Hemostasis in a noncompressible hemorrhage model: an end-user evaluation of hemostatic agents in a proximal arterial injury.

Department of Surgery, Madigan Healthcare System, Tacoma, Washington.
Journal of Surgical Education (Impact Factor: 1.07). 03/2013; 70(2):206-11. DOI: 10.1016/j.jsurg.2012.11.001
Source: PubMed

ABSTRACT Military personnel were given standardized instruction on hemostatic dressings as part of a tactical combat casualty care course (TC3). Soldiers were randomized to a hemostatic dressing. Proximal arterial (femoral and axillary) injuries were created in extremities of live tissue models (goat or pig). Participants attempted hemostasis through standardized dressing application. Evaluation of hemostasis was performed at 2- and 4-minute intervals by physicians blinded to participants' training level.
Military personnel that are due to deploy are given "refresher" instruction by their units as well as participating in the TC3 to further hone their medical skills prior to deployment. The TC3 is simulation training designed to simulate combat environments and real-life trauma scenarios.
Military personnel due to deploy, physicians (residents and board certified surgeons), animal care technicians, and veterinarian support.
Celox 42 (33%), ChitoGauze 11 (9%), Combat Gauze 45 (35%), and HemCon wafer 28 (22%) bandages were applied in 126 arterial injuries created in 45 animals in a standardized model of hemorrhage. Overall, no significant difference in hemostasis and volume of blood loss was seen between the 4 dressings at 2 or 4 minutes. Combat gauze was the most effective at controlling hemorrhage, achieving 83% hemostasis by 4 minutes. Combat gauze was also rated as the easiest dressing to use by the soldiers (p<0.05). When compared to nonmedical personnel, active duty soldiers with prior medical training improved hemostasis at 4 minutes by 20% (p = 0.05).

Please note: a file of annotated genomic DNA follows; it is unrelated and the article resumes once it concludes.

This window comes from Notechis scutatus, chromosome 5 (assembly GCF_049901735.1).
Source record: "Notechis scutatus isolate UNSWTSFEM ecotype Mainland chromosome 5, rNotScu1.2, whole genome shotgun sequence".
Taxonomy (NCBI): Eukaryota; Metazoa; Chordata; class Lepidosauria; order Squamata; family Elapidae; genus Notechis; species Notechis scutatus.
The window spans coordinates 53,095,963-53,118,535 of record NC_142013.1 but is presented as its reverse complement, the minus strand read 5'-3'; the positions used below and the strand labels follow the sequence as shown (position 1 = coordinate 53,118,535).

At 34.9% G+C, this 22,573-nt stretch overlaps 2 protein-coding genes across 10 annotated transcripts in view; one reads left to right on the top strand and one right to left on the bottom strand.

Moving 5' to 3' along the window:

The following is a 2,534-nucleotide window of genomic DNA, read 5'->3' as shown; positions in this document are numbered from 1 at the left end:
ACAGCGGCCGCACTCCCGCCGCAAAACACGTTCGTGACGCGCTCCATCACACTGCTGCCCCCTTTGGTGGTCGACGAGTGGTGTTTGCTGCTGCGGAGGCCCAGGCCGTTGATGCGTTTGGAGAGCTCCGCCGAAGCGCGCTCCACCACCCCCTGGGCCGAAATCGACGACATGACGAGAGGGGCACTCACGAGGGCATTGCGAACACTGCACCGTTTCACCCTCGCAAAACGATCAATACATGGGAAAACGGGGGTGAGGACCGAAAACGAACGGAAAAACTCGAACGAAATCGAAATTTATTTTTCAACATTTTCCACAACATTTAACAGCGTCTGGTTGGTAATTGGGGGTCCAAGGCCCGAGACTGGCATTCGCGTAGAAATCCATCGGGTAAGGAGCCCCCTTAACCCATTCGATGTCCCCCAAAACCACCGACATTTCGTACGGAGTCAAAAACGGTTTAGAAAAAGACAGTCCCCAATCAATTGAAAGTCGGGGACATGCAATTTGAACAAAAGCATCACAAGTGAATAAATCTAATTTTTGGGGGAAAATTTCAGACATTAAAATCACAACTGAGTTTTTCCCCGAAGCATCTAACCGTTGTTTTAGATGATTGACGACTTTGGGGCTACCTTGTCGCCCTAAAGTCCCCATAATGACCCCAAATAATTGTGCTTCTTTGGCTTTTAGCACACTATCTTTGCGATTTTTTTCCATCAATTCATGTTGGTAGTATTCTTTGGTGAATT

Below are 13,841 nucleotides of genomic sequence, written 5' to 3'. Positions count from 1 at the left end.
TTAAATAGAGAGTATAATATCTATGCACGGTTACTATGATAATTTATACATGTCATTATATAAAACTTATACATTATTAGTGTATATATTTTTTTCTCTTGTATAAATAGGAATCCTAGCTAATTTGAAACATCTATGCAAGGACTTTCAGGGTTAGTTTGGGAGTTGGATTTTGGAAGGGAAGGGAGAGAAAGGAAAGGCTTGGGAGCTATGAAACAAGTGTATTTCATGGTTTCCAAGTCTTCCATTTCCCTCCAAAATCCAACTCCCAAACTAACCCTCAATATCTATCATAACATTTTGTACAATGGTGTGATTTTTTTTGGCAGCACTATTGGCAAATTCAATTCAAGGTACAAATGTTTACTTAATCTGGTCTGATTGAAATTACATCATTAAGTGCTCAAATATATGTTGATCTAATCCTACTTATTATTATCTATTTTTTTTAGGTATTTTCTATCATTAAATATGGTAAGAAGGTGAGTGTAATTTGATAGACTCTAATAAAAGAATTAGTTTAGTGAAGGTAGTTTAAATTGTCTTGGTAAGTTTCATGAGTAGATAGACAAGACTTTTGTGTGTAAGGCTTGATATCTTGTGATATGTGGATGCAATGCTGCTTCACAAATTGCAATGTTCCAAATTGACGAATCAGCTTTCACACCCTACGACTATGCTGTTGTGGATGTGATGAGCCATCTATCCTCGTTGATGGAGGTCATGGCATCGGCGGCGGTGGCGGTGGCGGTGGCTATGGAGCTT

There is no significant difference in hemostasis between hemostatic bandages for proximal arterial hemorrhage. Hemostasis significantly improves between 2 and 4 minutes using direct pressure and hemostatic agents. Prior medical training leads to 20% greater efficacy when using hemostatic dressings.

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